I find that horrible.


It wouldn’t be so bad if people JUST felt bad about not being beautiful – which as we all know is utterly ridiculous anyway. But instead of the 80% feeling sad that they’re not in the top 20, most of ’em are downright depressed because they think they’re practically in the bottom 20. 

It’s just stupid. It’s all just so crazily stupid that some days I can’t believe this is actually a problem we have.


The fact of the matter is, I tend to walk around thinking quite honestly that most of the people I meet are attractive. Some more than others, sure, and there’s always a few people who just really don’t fit our idea of beauty at all – but I very rarely meet someone who is ugly. And I know way too many people who I sometimes catch myself staring at and thinking “Damn, they’re so pretty/beautiful/handsome/striking.” AND OF COURSE, those of them that are my friends (admittedly I may be prejudiced by my opinion of their character, but it’s not like I’m completely mad) have all expressed the opinion that they aren’t at all pretty.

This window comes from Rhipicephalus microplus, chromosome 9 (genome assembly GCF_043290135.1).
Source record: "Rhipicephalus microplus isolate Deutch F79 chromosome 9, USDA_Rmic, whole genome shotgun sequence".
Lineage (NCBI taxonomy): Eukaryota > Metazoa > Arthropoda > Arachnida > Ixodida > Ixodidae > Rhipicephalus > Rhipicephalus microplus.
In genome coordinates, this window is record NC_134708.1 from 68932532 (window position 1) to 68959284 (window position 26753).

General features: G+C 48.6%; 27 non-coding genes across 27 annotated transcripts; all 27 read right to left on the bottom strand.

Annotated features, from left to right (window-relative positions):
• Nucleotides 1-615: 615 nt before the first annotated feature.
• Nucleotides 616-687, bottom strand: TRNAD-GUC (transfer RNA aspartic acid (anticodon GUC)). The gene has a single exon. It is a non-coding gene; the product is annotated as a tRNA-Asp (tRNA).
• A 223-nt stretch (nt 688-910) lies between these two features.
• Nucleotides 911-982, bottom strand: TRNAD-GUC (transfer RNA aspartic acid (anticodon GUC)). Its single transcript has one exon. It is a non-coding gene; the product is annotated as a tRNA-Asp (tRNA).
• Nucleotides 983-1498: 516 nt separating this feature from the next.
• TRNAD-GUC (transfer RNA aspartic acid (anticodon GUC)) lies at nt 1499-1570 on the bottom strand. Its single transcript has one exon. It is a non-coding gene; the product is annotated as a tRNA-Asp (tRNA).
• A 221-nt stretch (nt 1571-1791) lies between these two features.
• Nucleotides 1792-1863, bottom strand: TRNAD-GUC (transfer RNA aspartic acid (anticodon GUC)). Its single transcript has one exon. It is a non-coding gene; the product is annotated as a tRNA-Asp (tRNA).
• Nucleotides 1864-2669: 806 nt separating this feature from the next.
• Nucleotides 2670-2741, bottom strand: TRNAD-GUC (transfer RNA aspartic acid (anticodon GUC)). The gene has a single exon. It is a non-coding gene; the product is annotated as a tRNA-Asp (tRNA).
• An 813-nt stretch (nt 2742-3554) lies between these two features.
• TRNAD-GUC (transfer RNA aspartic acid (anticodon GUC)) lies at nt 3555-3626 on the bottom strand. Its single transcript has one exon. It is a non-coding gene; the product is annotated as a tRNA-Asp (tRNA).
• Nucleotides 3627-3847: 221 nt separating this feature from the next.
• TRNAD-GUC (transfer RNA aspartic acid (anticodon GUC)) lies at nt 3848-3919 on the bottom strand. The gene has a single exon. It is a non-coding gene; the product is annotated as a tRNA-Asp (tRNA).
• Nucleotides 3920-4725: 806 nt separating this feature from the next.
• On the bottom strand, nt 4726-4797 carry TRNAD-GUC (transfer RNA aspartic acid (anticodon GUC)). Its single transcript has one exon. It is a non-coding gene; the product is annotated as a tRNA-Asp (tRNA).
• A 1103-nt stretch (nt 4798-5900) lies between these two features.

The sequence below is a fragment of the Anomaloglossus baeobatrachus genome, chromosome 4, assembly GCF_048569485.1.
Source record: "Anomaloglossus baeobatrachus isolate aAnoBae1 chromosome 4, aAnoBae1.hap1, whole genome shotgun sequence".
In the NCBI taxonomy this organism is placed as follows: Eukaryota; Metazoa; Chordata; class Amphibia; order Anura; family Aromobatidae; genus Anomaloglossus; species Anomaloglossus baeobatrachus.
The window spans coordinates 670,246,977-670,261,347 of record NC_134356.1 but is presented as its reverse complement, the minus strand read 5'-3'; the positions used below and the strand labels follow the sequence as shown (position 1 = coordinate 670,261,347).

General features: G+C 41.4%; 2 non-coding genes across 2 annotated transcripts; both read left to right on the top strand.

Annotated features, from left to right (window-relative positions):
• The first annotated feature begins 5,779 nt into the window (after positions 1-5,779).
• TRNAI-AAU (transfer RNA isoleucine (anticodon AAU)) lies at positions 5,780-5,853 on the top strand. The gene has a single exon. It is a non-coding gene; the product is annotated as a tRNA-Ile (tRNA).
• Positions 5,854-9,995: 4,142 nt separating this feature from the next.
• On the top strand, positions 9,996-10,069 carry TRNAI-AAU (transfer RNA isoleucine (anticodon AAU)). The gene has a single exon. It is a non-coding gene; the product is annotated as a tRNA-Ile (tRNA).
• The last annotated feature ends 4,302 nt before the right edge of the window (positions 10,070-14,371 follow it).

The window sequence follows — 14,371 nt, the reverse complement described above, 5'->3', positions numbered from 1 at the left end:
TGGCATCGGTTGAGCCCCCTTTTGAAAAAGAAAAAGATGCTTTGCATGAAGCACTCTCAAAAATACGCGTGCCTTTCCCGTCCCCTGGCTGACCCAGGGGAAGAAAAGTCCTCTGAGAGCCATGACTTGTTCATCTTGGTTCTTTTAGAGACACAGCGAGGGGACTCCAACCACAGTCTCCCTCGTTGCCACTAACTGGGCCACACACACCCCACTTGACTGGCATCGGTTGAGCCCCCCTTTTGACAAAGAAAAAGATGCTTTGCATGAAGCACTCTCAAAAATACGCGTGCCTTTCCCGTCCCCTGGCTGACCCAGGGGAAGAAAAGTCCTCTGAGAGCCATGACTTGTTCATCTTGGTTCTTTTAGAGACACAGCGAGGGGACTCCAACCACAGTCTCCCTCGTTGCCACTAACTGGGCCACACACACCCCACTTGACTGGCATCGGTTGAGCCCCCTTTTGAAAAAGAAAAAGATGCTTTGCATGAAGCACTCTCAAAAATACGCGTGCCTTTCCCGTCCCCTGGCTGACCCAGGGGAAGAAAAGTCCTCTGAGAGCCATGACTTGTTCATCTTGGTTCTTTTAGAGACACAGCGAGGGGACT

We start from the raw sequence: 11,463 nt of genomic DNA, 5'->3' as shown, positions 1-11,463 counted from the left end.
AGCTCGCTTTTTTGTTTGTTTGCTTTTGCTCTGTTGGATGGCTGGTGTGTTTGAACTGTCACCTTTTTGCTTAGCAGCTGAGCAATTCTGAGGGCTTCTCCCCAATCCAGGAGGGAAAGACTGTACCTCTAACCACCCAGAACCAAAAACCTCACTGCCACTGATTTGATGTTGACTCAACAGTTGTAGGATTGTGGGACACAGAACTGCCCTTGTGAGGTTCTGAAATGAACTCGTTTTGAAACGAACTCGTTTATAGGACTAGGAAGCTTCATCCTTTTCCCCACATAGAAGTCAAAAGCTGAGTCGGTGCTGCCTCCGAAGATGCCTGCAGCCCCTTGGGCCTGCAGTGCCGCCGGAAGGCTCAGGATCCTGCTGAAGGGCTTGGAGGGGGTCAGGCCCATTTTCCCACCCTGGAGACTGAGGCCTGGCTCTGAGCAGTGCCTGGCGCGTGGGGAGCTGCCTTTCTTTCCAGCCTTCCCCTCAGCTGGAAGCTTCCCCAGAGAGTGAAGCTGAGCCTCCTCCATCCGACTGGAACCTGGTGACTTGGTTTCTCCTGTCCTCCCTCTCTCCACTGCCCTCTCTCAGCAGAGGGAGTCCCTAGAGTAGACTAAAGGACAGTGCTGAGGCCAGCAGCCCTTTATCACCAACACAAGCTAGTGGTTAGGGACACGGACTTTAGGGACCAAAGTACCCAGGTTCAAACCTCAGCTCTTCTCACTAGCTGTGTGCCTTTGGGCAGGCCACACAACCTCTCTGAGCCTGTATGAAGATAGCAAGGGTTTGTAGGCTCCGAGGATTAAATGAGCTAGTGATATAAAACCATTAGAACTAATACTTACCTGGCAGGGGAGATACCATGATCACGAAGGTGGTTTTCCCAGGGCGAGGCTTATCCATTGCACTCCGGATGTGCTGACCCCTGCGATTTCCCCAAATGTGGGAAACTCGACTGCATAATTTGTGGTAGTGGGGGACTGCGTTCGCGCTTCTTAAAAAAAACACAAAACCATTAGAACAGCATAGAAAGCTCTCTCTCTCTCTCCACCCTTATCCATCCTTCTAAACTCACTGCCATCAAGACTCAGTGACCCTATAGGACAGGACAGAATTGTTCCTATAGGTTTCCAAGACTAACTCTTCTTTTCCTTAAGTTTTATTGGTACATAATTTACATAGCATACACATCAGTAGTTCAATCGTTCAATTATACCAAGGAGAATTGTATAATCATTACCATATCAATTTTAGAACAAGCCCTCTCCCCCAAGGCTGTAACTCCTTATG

I would like to point out that in most cases, self-esteem is in a constant state of flux. One day you feel particularly good, you think you’re pretty in the mirror, you’re happy. The next you could quite literally be idly considering plastic surgery and cursing how expensive it is, before you catch yourself and are rightfully horrified. And most of the time you’ll be somewhere in the middle, though, it would seem, tending towards to the thoughts of plastic surgery. 



Books and Films: a comparison by a book lover

Do you like books?